Monday, 9 March 2009

"The Portrait Of The Artist As A Young Man" By James Joyce

A mouthful, the title. And a handful, the book itself.
From being a baby till around twenty years old, give or take, Joyce has written semi-autobiographically about an artist: Stephen Dedalus. Not only more sensitive to words, colours, and the world in general, Stephen notices things nobody else does. He feels physically weaker, yet mentally stronger. "They don't understand" is a recurrent theme throughout.
There are five chapters, sometimes rapidly, sometimes slowly watching little Stephen grow up.
Not, like traditional novels, in third person, objectively, or even in first person, but basically Joyce shows us the inside of Stephen's mind. What he thinks, why he thinks it.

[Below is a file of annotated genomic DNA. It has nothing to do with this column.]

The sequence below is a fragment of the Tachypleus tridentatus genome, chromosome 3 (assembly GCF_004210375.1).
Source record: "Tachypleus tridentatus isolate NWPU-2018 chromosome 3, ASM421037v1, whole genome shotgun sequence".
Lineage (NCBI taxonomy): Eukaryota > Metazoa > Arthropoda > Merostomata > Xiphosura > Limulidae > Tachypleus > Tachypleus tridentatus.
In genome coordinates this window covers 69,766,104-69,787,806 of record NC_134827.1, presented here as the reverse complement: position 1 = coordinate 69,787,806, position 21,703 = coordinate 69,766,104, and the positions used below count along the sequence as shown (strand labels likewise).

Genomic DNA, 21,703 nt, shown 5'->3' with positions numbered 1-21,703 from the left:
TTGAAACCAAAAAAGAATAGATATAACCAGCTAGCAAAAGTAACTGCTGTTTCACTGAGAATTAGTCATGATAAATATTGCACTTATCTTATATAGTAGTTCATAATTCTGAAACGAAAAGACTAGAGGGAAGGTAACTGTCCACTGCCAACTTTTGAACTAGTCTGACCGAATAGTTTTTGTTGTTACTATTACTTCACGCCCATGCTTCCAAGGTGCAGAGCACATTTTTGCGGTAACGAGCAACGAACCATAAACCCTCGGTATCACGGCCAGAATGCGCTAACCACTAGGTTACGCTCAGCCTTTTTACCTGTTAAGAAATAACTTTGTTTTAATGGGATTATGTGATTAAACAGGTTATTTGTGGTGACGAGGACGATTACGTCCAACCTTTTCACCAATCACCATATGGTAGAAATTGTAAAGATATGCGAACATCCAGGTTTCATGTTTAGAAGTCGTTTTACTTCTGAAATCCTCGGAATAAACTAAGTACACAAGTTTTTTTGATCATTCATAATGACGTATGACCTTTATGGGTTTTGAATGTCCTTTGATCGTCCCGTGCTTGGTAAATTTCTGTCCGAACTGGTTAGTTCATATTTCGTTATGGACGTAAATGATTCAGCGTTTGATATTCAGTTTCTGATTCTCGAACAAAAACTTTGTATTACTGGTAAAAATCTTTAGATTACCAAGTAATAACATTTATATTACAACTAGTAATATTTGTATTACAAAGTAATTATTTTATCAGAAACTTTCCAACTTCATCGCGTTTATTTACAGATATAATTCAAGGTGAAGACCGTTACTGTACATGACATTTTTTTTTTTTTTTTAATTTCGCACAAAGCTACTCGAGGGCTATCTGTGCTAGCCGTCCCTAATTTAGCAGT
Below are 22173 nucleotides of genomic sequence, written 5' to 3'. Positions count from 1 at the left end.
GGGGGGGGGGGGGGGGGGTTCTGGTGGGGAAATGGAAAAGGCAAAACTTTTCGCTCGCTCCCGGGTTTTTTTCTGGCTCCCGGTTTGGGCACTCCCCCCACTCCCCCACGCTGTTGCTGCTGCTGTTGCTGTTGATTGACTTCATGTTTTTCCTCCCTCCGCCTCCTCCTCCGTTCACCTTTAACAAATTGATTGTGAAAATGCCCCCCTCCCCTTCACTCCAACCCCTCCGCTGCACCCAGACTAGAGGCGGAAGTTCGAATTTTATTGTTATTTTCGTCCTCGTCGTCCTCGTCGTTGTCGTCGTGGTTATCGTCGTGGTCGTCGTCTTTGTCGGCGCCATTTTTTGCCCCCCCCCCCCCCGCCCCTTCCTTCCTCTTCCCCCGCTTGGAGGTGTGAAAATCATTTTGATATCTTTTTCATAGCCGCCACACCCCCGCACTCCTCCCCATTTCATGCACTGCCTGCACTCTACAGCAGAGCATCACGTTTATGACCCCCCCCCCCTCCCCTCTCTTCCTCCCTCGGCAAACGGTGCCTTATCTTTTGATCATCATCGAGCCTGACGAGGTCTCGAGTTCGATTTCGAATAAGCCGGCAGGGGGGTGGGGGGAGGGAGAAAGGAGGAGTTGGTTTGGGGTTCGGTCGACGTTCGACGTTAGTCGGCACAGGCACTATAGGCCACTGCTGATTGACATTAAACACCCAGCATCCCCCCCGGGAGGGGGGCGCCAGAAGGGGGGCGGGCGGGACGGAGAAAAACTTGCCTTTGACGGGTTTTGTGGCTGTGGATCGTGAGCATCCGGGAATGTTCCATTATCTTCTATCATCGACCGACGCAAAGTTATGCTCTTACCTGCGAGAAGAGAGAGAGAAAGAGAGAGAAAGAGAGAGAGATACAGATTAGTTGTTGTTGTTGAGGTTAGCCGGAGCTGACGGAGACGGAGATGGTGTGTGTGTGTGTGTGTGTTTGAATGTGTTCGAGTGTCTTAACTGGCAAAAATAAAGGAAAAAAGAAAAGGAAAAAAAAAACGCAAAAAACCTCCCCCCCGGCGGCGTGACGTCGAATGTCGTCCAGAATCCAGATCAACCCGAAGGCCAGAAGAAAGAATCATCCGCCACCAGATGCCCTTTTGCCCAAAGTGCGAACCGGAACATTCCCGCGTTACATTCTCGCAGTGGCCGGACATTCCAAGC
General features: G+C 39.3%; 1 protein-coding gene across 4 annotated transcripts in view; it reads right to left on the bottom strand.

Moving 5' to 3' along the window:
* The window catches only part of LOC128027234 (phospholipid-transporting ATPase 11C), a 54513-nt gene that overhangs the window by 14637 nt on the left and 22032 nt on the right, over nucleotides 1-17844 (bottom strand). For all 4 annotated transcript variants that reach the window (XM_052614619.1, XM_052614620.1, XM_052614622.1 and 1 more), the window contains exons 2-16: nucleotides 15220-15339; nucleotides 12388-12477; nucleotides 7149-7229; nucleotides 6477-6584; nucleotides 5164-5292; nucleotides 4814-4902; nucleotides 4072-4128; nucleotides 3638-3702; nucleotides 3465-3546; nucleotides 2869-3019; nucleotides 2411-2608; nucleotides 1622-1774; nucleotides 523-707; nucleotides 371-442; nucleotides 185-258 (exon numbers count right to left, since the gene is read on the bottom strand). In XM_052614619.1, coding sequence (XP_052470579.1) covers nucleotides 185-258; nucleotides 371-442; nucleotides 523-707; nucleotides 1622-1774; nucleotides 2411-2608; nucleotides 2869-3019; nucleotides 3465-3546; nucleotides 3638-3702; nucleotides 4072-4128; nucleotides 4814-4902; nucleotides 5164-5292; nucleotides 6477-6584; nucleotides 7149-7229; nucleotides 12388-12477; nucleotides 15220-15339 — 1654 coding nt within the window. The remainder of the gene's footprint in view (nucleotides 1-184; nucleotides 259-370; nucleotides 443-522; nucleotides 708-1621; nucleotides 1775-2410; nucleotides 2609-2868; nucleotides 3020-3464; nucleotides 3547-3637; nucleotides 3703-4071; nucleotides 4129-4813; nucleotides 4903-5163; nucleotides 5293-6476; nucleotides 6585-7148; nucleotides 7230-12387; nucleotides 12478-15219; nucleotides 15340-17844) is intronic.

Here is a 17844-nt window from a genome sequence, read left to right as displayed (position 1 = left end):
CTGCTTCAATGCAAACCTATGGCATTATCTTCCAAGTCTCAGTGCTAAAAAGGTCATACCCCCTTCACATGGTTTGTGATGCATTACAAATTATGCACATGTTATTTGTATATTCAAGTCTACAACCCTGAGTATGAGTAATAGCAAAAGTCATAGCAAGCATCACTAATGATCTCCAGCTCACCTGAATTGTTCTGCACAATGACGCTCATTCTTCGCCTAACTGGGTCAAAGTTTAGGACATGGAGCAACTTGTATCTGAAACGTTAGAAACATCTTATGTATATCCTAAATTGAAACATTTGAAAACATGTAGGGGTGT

Personally, I enjoyed the book up to the fifth (and last) chapter. I happened to have read the first page for our translation three years ago, and I found it silly, it made no sense whatsoever. Now, in content, reading the same page, it is brilliant. It portrayed the inside of a baby's mind, much more so than anyone else ever could. The fifth chapter however, is confusing, full of philosophical ideas he does not even bother to explain further, as he jumps from one idea to the other and back again, making no sense unless you're interested in the exact same ideas.
Glad I finished it.

The Gypsy.

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